Conventional wisdom would suggest that the band members of the funk and R&B group Here Come the Mummies aren’t actually undead beings of ancient Egyptian origin as they claim. It’s been said that the band members are actually accomplished, even Grammy-winning, musicians who perform in disguise to sidestep contract issues.
But when you see the 13-piece outfit take the stage fully bandaged, guitars and brass in hand, you can’t help but appreciate their devotion to the act, suspend your disbelief, and let them take you on a funky, unearthly ride.
The News-Press posed a few questions to group member Java Mummy to learn more about the origins of Here Come the Mummies, the group’s newly released album Cryptic, and what’s in store for audience members at their show at The State Theatre next Thursday.
How did you discover the modern world, and how did the modern world discover you?
Our modern birth was as sudden as being pulled from the womb, just replace your doctor with a drunk, British blowhard. Douglas Nigel Dumlucke uncovered us while digging for Egyptian artifacts (we think to sell to support his wife’s habit). Despite a tough couple of years (think caveman lawyer), we are glad he did, for once we acclimated to current music styles, we found that audiences dug, the undead that Doug digged.
How have you developed your brand of funk and R&B?
It is a very scientific process, that involves the scrutiny of the gyration of female hips.
Considering your mysterious origins, there are rumors on the internet about the “true” identities of the band members. What are the wildest ones you have heard?
Some of our favorites include members of The Dave Matthews Band, Oingo Boingo, Elvis, and Rip Taylor! I mean really, Rip Taylor? Where would we hide that mustache?
What is it like having been a band for so long?
It is like being in any marriage that spans millennia, just without the occasional sex and birthday dinners.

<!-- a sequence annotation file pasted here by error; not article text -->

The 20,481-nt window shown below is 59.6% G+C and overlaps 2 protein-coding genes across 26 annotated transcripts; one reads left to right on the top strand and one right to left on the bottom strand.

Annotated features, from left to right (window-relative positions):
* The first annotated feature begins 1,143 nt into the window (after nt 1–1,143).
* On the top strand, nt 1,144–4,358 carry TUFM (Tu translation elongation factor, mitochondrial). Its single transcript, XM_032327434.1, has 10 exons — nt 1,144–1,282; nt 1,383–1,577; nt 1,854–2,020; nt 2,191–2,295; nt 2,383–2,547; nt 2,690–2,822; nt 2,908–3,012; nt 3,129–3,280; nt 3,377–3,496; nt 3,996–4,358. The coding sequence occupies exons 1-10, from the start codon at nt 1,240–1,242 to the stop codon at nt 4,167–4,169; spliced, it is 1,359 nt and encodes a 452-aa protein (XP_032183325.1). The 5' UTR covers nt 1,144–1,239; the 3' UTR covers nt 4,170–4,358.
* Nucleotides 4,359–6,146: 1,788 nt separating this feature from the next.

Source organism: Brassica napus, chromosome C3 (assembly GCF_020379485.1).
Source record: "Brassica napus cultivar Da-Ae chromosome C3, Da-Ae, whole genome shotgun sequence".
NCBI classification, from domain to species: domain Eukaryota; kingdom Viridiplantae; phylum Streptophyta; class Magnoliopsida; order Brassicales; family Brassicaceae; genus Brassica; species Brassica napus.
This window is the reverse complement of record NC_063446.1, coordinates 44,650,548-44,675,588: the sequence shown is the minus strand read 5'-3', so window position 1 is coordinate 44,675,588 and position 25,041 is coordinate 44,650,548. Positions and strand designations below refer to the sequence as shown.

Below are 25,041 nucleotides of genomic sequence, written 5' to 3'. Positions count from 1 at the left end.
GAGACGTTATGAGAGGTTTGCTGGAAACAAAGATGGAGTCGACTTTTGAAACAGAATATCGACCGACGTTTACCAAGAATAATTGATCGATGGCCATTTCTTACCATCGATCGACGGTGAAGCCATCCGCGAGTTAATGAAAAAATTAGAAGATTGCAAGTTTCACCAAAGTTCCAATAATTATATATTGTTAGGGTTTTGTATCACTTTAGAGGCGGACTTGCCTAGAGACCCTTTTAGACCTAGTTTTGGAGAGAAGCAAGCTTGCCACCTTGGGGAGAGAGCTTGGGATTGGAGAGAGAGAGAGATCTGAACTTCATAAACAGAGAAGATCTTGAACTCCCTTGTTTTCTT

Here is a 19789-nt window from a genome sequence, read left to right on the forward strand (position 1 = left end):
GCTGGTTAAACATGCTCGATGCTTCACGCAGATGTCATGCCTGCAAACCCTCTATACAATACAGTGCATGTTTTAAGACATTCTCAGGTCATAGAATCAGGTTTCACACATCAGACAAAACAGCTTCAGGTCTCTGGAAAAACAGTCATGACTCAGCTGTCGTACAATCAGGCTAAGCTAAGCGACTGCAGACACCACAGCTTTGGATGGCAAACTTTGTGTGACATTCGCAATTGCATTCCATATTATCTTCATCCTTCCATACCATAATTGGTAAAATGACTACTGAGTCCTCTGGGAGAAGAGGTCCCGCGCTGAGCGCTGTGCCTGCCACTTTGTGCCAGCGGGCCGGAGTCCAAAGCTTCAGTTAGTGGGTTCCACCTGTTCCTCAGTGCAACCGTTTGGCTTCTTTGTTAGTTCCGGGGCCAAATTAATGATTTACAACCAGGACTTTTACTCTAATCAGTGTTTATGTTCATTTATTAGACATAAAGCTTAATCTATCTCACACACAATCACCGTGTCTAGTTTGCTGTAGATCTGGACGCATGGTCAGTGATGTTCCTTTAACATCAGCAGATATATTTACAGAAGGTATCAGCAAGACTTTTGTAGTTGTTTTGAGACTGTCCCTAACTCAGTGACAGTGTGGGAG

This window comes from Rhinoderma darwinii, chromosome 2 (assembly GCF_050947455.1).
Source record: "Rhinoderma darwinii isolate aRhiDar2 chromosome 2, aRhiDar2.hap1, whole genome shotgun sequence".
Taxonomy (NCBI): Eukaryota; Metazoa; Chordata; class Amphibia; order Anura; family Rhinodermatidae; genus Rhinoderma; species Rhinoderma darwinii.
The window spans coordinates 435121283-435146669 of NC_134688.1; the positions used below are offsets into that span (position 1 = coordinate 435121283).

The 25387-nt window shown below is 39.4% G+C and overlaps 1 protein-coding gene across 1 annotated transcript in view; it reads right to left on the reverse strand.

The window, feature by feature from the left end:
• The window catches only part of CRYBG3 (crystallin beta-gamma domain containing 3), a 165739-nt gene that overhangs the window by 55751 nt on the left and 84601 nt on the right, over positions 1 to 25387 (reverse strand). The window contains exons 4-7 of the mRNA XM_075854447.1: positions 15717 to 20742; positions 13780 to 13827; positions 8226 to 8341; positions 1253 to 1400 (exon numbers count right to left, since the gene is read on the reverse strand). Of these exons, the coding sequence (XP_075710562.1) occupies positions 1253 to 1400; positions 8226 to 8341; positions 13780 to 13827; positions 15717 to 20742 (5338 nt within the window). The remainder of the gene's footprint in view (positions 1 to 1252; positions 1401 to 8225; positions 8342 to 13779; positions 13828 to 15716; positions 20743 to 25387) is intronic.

I understand that the band members are cursed into an undead existence until you can find the perfect riff. What is the perfect riff, and what will happen after you find it?
Great question, and one we are uncertain we want to discover.
What three things would you like music lovers who have never heard of Here Come the Mummies to know about your group?
That we sound better than we look and smell, that we are not trustworthy around any woman between 18 and 98, and that we are formidable Scrabble opponents.
Why did you take to Kickstarter for funding for Cryptic, and how does the band feel about the support received there?
We live beneath a world-class recording studio, so making a record is easy. Promoting an album without a record company, however, is tough. It is quite expensive and daunting. KickStarter proved to be a great vehicle for bringing those with the means and interest into promotion enablers.
What do you think fans will appreciate most about Cryptic?
That it basically kicks ass. There are some really catchy and infectious tunes on it.
What can audiences expect from a Here Come the Mummies show at The State Theatre?
More fun than they have had in months with clothes on.
What’s next for Here Come the Mummies?
We are preparing for Mummy TV (we just finished preparation G).